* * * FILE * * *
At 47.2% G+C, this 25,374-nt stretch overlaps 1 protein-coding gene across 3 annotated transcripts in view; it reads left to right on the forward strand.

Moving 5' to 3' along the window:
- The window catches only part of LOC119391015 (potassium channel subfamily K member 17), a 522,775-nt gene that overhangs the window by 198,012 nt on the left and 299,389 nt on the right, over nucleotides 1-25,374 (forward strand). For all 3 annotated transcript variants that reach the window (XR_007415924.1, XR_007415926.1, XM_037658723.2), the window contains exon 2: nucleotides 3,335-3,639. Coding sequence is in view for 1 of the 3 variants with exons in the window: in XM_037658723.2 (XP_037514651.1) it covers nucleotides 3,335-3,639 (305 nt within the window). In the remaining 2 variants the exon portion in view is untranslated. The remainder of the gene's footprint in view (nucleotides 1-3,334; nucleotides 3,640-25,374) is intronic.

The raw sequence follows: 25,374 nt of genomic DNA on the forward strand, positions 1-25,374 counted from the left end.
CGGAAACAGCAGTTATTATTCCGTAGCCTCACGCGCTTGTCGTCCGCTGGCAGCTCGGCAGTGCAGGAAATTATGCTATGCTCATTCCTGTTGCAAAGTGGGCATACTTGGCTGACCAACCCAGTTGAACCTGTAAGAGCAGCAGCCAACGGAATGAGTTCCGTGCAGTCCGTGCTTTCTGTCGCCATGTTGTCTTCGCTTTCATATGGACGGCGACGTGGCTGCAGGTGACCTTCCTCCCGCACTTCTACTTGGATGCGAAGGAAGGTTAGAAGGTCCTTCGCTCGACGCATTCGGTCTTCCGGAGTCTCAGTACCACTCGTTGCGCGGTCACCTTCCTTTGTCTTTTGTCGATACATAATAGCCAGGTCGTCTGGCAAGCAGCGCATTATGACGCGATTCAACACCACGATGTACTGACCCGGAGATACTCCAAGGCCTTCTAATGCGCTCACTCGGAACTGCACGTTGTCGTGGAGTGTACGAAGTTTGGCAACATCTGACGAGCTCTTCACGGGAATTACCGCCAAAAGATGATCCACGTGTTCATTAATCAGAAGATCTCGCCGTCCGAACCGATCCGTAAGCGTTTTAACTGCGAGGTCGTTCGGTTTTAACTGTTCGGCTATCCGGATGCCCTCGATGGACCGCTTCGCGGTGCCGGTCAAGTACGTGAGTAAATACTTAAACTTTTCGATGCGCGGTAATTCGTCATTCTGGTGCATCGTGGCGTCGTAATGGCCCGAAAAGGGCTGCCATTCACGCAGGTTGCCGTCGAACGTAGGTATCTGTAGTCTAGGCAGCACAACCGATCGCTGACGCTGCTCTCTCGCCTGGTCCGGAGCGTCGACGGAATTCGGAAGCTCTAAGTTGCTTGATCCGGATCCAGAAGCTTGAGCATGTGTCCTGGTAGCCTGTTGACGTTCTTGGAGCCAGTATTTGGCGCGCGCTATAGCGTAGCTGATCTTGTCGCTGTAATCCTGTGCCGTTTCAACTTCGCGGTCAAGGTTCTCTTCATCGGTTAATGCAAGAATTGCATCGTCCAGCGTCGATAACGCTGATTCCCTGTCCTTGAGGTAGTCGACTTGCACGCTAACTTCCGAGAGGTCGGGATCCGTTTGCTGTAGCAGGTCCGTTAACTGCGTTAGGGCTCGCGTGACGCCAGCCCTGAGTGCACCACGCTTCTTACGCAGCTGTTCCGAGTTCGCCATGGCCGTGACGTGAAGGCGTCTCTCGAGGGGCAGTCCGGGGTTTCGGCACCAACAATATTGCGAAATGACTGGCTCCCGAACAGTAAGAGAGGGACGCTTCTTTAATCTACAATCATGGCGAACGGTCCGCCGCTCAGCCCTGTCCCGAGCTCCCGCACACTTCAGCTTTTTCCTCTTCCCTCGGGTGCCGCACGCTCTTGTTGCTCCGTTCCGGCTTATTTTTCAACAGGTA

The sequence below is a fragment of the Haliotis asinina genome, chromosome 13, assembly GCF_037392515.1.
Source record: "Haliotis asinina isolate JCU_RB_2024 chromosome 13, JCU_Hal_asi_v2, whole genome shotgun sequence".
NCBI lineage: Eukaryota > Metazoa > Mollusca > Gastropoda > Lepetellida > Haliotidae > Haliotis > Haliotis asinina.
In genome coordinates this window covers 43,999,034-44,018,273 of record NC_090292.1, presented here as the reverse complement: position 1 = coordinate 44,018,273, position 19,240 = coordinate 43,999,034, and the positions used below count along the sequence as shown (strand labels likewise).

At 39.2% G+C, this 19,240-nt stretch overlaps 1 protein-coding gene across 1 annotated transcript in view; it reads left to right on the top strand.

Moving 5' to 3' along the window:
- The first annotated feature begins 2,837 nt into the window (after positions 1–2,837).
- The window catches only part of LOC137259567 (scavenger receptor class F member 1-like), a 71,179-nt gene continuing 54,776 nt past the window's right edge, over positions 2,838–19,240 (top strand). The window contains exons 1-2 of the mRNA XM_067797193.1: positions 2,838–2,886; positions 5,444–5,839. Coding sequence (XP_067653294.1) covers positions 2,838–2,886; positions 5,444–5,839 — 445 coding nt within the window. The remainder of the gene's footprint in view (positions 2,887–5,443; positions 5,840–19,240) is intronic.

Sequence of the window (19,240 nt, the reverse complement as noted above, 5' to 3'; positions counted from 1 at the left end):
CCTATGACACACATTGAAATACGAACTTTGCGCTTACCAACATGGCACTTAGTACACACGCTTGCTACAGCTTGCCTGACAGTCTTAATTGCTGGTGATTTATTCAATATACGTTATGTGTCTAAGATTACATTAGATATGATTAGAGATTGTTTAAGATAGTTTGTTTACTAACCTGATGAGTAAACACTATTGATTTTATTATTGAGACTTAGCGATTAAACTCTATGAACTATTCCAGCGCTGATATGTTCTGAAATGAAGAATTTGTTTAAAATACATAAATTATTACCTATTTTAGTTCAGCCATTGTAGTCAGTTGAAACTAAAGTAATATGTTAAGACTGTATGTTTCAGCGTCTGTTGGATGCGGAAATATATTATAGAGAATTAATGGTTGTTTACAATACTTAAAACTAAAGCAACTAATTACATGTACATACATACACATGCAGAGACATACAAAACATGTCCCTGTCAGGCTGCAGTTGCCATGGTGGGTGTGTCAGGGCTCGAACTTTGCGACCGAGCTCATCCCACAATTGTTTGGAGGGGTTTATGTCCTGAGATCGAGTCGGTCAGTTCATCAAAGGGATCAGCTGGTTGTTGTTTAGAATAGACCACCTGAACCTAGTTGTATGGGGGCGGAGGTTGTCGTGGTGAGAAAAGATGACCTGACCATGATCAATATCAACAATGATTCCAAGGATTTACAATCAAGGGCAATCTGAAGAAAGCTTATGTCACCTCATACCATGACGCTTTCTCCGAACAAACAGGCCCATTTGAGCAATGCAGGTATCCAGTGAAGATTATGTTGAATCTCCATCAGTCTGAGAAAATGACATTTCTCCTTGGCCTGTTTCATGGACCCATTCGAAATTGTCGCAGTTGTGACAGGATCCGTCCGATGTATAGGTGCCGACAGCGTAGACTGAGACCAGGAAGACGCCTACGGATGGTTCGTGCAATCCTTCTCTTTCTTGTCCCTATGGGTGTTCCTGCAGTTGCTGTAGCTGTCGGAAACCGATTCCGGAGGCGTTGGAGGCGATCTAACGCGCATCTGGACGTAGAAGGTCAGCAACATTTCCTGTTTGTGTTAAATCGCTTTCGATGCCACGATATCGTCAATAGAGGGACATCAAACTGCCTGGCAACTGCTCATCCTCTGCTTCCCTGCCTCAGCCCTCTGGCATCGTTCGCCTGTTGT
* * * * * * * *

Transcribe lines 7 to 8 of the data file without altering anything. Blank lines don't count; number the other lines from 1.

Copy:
Source record: "Haliotis asinina isolate JCU_RB_2024 chromosome 13, JCU_Hal_asi_v2, whole genome shotgun sequence".
NCBI lineage: Eukaryota > Metazoa > Mollusca > Gastropoda > Lepetellida > Haliotidae > Haliotis > Haliotis asinina.